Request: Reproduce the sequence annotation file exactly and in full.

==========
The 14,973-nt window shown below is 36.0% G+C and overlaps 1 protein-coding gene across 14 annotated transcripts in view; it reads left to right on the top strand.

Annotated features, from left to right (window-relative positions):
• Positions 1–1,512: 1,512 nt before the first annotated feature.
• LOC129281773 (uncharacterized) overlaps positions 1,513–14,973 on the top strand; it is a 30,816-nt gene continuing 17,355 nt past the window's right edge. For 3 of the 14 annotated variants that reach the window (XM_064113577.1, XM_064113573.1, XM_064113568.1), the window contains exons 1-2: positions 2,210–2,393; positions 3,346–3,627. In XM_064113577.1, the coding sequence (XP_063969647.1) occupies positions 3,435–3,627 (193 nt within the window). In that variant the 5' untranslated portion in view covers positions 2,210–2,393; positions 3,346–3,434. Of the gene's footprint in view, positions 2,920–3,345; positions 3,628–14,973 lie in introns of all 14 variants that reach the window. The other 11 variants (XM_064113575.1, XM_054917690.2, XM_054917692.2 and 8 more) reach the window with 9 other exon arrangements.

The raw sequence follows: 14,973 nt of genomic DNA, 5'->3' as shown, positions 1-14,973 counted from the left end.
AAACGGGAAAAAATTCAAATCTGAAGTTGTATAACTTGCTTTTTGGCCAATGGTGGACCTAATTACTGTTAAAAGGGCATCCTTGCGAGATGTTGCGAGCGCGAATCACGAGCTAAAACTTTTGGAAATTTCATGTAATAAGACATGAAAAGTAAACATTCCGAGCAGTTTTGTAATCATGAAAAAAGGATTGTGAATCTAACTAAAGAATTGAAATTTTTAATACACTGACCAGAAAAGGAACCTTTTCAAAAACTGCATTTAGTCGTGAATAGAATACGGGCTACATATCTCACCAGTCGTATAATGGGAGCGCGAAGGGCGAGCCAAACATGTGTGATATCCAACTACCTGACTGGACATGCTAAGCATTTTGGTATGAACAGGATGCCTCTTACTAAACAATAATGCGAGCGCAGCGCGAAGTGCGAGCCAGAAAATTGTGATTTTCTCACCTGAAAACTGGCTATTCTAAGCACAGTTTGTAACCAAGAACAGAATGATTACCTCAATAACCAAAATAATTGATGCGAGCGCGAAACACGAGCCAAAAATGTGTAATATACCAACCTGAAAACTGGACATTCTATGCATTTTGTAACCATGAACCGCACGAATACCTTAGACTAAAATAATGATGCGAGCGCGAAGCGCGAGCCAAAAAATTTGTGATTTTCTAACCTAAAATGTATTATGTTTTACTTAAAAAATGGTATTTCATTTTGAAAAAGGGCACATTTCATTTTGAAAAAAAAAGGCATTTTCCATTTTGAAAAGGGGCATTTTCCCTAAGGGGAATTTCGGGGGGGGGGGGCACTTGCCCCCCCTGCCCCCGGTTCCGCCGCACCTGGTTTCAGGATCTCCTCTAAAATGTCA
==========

The 14,973-nt window shown below is 36.0% G+C and overlaps 1 protein-coding gene across 14 annotated transcripts in view; it reads left to right on the top strand.

Annotated features, from left to right (window-relative positions):
• Positions 1–1,512: 1,512 nt before the first annotated feature.
• LOC129281773 (uncharacterized) overlaps positions 1,513–14,973 on the top strand; it is a 30,816-nt gene continuing 17,355 nt past the window's right edge. For 3 of the 14 annotated variants that reach the window (XM_064113577.1, XM_064113573.1, XM_064113568.1), the window contains exons 1-2: positions 2,210–2,393; positions 3,346–3,627. In XM_064113577.1, the coding sequence (XP_063969647.1) occupies positions 3,435–3,627 (193 nt within the window). In that variant the 5' untranslated portion in view covers positions 2,210–2,393; positions 3,346–3,434. Of the gene's footprint in view, positions 2,920–3,345; positions 3,628–14,973 lie in introns of all 14 variants that reach the window. The other 11 variants (XM_064113575.1, XM_054917690.2, XM_054917692.2 and 8 more) reach the window with 9 other exon arrangements.

The raw sequence follows: 14,973 nt of genomic DNA, 5'->3' as shown, positions 1-14,973 counted from the left end.
AAACGGGAAAAAATTCAAATCTGAAGTTGTATAACTTGCTTTTTGGCCAATGGTGGACCTAATTACTGTTAAAAGGGCATCCTTGCGAGATGTTGCGAGCGCGAATCACGAGCTAAAACTTTTGGAAATTTCATGTAATAAGACATGAAAAGTAAACATTCCGAGCAGTTTTGTAATCATGAAAAAAGGATTGTGAATCTAACTAAAGAATTGAAATTTTTAATACACTGACCAGAAAAGGAACCTTTTCAAAAACTGCATTTAGTCGTGAATAGAATACGGGCTACATATCTCACCAGTCGTATAATGGGAGCGCGAAGGGCGAGCCAAACATGTGTGATATCCAACTACCTGACTGGACATGCTAAGCATTTTGGTATGAACAGGATGCCTCTTACTAAACAATAATGCGAGCGCAGCGCGAAGTGCGAGCCAGAAAATTGTGATTTTCTCACCTGAAAACTGGCTATTCTAAGCACAGTTTGTAACCAAGAACAGAATGATTACCTCAATAACCAAAATAATTGATGCGAGCGCGAAACACGAGCCAAAAATGTGTAATATACCAACCTGAAAACTGGACATTCTATGCATTTTGTAACCATGAACCGCACGAATACCTTAGACTAAAATAATGATGCGAGCGCGAAGCGCGAGCCAAAAAATTTGTGATTTTCTAACCTAAAATGTATTATGTTTTACTTAAAAAATGGTATTTCATTTTGAAAAAGGGCACATTTCATTTTGAAAAAAAAAGGCATTTTCCATTTTGAAAAGGGGCATTTTCCCTAAGGGGAATTTCGGGGGGGGGGGGCACTTGCCCCCCCTGCCCCCGGTTCCGCCGCACCTGGTTTCAGGATCTCCTCTAAAATGTCA